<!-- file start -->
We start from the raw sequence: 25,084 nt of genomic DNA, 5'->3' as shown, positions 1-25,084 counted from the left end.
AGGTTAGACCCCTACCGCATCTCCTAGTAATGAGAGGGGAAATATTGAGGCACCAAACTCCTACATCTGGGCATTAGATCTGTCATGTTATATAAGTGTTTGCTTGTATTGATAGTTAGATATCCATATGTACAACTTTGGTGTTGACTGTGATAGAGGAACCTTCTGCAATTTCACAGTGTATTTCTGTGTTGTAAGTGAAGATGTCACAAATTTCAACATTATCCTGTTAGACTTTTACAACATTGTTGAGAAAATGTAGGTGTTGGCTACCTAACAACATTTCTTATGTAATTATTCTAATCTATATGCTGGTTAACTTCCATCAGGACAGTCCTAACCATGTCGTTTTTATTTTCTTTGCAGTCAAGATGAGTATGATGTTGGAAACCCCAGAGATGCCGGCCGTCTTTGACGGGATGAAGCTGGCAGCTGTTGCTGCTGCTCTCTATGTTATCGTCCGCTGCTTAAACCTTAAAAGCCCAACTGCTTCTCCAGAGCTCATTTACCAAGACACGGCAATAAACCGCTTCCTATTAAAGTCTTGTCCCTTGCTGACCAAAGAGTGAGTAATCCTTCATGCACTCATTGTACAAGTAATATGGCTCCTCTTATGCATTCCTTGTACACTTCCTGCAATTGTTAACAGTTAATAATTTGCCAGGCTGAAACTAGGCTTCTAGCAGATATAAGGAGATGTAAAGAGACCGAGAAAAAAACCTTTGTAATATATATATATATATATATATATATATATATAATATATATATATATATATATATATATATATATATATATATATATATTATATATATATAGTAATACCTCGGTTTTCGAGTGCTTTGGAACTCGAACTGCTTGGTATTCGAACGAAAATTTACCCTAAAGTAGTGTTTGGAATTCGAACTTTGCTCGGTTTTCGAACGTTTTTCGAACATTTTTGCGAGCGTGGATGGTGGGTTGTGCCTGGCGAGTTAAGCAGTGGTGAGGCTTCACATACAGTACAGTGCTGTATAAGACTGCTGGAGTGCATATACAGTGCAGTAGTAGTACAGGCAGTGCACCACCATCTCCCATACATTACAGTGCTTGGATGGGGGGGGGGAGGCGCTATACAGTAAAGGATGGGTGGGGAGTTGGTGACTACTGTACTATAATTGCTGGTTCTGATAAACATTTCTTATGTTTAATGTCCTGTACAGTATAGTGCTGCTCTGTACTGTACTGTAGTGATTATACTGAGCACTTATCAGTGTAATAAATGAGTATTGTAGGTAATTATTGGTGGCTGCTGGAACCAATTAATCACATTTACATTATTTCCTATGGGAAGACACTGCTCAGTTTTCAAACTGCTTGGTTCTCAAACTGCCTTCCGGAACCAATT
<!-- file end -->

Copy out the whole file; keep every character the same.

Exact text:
We start from the raw sequence: 25,084 nt of genomic DNA, 5'->3' as shown, positions 1-25,084 counted from the left end.
AGGTTAGACCCCTACCGCATCTCCTAGTAATGAGAGGGGAAATATTGAGGCACCAAACTCCTACATCTGGGCATTAGATCTGTCATGTTATATAAGTGTTTGCTTGTATTGATAGTTAGATATCCATATGTACAACTTTGGTGTTGACTGTGATAGAGGAACCTTCTGCAATTTCACAGTGTATTTCTGTGTTGTAAGTGAAGATGTCACAAATTTCAACATTATCCTGTTAGACTTTTACAACATTGTTGAGAAAATGTAGGTGTTGGCTACCTAACAACATTTCTTATGTAATTATTCTAATCTATATGCTGGTTAACTTCCATCAGGACAGTCCTAACCATGTCGTTTTTATTTTCTTTGCAGTCAAGATGAGTATGATGTTGGAAACCCCAGAGATGCCGGCCGTCTTTGACGGGATGAAGCTGGCAGCTGTTGCTGCTGCTCTCTATGTTATCGTCCGCTGCTTAAACCTTAAAAGCCCAACTGCTTCTCCAGAGCTCATTTACCAAGACACGGCAATAAACCGCTTCCTATTAAAGTCTTGTCCCTTGCTGACCAAAGAGTGAGTAATCCTTCATGCACTCATTGTACAAGTAATATGGCTCCTCTTATGCATTCCTTGTACACTTCCTGCAATTGTTAACAGTTAATAATTTGCCAGGCTGAAACTAGGCTTCTAGCAGATATAAGGAGATGTAAAGAGACCGAGAAAAAAACCTTTGTAATATATATATATATATATATATATATATATATAATATATATATATATATATATATATATATATATATATATATATATATTATATATATATAGTAATACCTCGGTTTTCGAGTGCTTTGGAACTCGAACTGCTTGGTATTCGAACGAAAATTTACCCTAAAGTAGTGTTTGGAATTCGAACTTTGCTCGGTTTTCGAACGTTTTTCGAACATTTTTGCGAGCGTGGATGGTGGGTTGTGCCTGGCGAGTTAAGCAGTGGTGAGGCTTCACATACAGTACAGTGCTGTATAAGACTGCTGGAGTGCATATACAGTGCAGTAGTAGTACAGGCAGTGCACCACCATCTCCCATACATTACAGTGCTTGGATGGGGGGGGGGAGGCGCTATACAGTAAAGGATGGGTGGGGAGTTGGTGACTACTGTACTATAATTGCTGGTTCTGATAAACATTTCTTATGTTTAATGTCCTGTACAGTATAGTGCTGCTCTGTACTGTACTGTAGTGATTATACTGAGCACTTATCAGTGTAATAAATGAGTATTGTAGGTAATTATTGGTGGCTGCTGGAACCAATTAATCACATTTACATTATTTCCTATGGGAAGACACTGCTCAGTTTTCAAACTGCTTGGTTCTCAAACTGCCTTCCGGAACCAATT